The hotly debated tax deal negotiated by President Barack Obama and congressional Republicans and approved by Congress has several little-recognized goodies for higher education, namely in the form of tax credits that help students and their families pay for college.
Included in the bill, H.R. 4853, is an extension of the American Opportunity Tax Credit (AOTC), a provision of the 2009 economic stimulus law that expanded higher education benefits for lower- and middle-income families. Estimates indicate that more than 8 million students and families use the credit, says the National Association of Student Financial Aid Administrators (NASFAA).
The AOTC provides a credit of up to $2,500 and is a greater help to many students than its predecessor, the federal HOPE Scholarship, says Jim Hermes, government affairs director for the American Association of Community lleges. Unlike the HOPE Scholarship, the AOTC is partially refundable. As a result, Hermes says, low-income families can get up to 40 percent of the credit, or $1,000, refunded to them for eligible tuition costs.
“If you have no tax liability, you can still get a benefit,” he says.
The $2,500 credit also is larger than the HOPE Scholarship and covers course materials in addition to tuition and fees. At some community colleges, course materials may run as much or more than tuition.
“If you’re attending an institution with very low tuition, educational materials may cost you more,” Hermes notes. “This is a larger credit and better for students attending low-cost institutions.”
Middle-income and more affluent families can receive the maximum credit.
AOTC is available to individuals earning up to $80,000 a year and couples with income up to $160,000, says Megan McClean, NASFAA’s federal relations director. Yet these credits are critical to lower- and middle-income families when looking ahead toward college. “We view these credits as an important part of a family’s ability to plan ahead,” she says.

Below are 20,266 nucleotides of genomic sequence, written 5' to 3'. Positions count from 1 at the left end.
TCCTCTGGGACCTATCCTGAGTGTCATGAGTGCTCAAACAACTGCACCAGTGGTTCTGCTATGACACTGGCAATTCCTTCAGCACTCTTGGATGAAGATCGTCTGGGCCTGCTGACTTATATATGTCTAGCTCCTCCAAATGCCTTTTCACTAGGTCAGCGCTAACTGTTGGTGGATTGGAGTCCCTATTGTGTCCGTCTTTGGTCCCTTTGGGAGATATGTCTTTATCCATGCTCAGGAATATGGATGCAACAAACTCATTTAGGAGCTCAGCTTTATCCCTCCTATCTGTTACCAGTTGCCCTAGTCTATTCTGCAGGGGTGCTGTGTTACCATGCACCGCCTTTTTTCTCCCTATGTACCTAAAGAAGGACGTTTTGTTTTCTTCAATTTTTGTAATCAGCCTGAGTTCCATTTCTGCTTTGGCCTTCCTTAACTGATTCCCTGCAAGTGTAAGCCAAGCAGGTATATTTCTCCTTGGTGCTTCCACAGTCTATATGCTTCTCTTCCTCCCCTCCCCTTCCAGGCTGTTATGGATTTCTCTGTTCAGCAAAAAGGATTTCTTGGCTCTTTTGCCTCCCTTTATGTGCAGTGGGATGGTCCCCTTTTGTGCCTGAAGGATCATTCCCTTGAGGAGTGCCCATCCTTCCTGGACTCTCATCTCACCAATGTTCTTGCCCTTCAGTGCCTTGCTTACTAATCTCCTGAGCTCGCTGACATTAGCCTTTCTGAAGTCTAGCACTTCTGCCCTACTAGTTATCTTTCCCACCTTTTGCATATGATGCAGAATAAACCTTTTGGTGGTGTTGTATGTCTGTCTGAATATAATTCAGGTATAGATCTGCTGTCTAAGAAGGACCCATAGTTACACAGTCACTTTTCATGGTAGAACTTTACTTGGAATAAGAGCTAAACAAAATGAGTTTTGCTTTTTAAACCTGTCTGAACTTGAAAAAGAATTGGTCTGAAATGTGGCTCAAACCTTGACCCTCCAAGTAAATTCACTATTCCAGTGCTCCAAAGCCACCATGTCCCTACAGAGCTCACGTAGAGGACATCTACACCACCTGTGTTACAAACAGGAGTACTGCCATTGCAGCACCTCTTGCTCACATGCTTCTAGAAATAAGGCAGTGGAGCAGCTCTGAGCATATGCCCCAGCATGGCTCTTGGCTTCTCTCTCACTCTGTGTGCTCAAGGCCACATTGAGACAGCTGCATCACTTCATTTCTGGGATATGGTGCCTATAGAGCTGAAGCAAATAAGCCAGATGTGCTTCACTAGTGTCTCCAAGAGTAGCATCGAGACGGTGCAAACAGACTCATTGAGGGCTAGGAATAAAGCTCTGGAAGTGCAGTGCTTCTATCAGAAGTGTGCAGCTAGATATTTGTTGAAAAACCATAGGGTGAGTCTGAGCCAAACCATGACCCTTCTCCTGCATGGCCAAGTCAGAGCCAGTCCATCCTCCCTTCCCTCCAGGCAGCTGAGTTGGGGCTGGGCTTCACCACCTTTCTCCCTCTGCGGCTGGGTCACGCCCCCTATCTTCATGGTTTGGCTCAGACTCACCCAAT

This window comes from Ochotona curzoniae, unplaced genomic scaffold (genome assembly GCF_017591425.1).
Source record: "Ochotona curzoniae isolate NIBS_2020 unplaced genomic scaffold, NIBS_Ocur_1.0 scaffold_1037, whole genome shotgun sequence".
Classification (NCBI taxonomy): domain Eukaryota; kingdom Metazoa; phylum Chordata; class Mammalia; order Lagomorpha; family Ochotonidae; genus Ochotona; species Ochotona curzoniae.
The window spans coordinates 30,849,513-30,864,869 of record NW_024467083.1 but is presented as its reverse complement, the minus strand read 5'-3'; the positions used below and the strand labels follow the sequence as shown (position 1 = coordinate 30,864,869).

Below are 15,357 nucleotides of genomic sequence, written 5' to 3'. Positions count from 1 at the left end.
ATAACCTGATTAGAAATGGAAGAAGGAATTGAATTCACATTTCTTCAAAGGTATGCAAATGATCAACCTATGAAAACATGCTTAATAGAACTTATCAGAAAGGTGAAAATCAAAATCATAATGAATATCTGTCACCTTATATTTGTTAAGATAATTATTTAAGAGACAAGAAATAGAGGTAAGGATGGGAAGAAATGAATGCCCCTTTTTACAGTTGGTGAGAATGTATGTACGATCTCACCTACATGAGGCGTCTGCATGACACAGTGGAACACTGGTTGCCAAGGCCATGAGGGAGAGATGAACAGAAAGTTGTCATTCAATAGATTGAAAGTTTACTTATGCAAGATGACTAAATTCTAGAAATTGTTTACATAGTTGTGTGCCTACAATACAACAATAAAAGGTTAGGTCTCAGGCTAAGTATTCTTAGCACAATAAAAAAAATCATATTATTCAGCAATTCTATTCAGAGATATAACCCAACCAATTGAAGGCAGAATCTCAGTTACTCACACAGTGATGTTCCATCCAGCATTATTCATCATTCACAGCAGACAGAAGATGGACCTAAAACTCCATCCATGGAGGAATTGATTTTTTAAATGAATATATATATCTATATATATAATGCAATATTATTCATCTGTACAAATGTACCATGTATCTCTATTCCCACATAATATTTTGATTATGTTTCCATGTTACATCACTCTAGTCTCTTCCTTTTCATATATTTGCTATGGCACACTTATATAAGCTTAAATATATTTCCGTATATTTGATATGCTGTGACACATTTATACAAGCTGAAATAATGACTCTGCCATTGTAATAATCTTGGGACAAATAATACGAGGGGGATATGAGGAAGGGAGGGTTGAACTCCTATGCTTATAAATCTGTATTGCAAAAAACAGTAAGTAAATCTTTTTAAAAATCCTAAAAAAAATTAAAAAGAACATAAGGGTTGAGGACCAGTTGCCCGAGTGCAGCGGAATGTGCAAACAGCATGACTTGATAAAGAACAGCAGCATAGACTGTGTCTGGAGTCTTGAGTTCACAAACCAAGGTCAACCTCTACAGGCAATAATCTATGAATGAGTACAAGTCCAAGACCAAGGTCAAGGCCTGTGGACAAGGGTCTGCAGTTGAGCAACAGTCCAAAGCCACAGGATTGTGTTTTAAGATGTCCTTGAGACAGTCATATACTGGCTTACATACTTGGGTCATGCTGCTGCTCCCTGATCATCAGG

In addition to AOTC, the bill would extend two other tax provisions favorable to students and their families—a $2,500 deduction for interest paid on student loans and a deduction of up to $4,000 in college tuition and related fees. These provisions target lower- and middle-income families as well.
Colleges also may benefit from the bill through a provision to continue credits to employers who provide tuition assistance to their employees. As a result, workers can receive $5,250 in employer-provided tuition assistance on a tax-free basis.
Yet debate on the tax bill focused not on the education provisions but on extending Bush-era tax cuts for upper-income taxpayers and changes in the estate tax that, critics say, primarily serve the wealthy.
Liberal Democrats generally shunned the agreement, including many members of the Congressional Black Caucus.
“There is no way we should be giving tax breaks for people earning over $250,000 and for millionaires and billionaires,” says Rep. Barbara Lee, D-Calif., the CBC chair. “These are the Bush-era tax cuts that dug us into this hole.”
Obama, however, says that, while he opposed tax cuts for the rich, the tax cut deal included many provisions favorable to working Americans, including an extension of middle-class tax cuts and a temporary reduction of 2 percent in Social Security payroll taxes. The White House also negotiated a long-term extension of unemployment benefits, something Republicans previously had strongly opposed.
Some education analysts say the gains outweigh the negatives. “I’d rather see money invested in Pell Grants, but, if the alternative is losing money for education, we’ll take what we can get,” says Mark Kantrowitz, a financial aid analyst and publisher of the web site finaid.org.
The final House vote was 277-148 in favor of the bill, although 112 Democrats opposed the measure. Earlier, the plan cleared the Senate by a sizable 81-19 margin.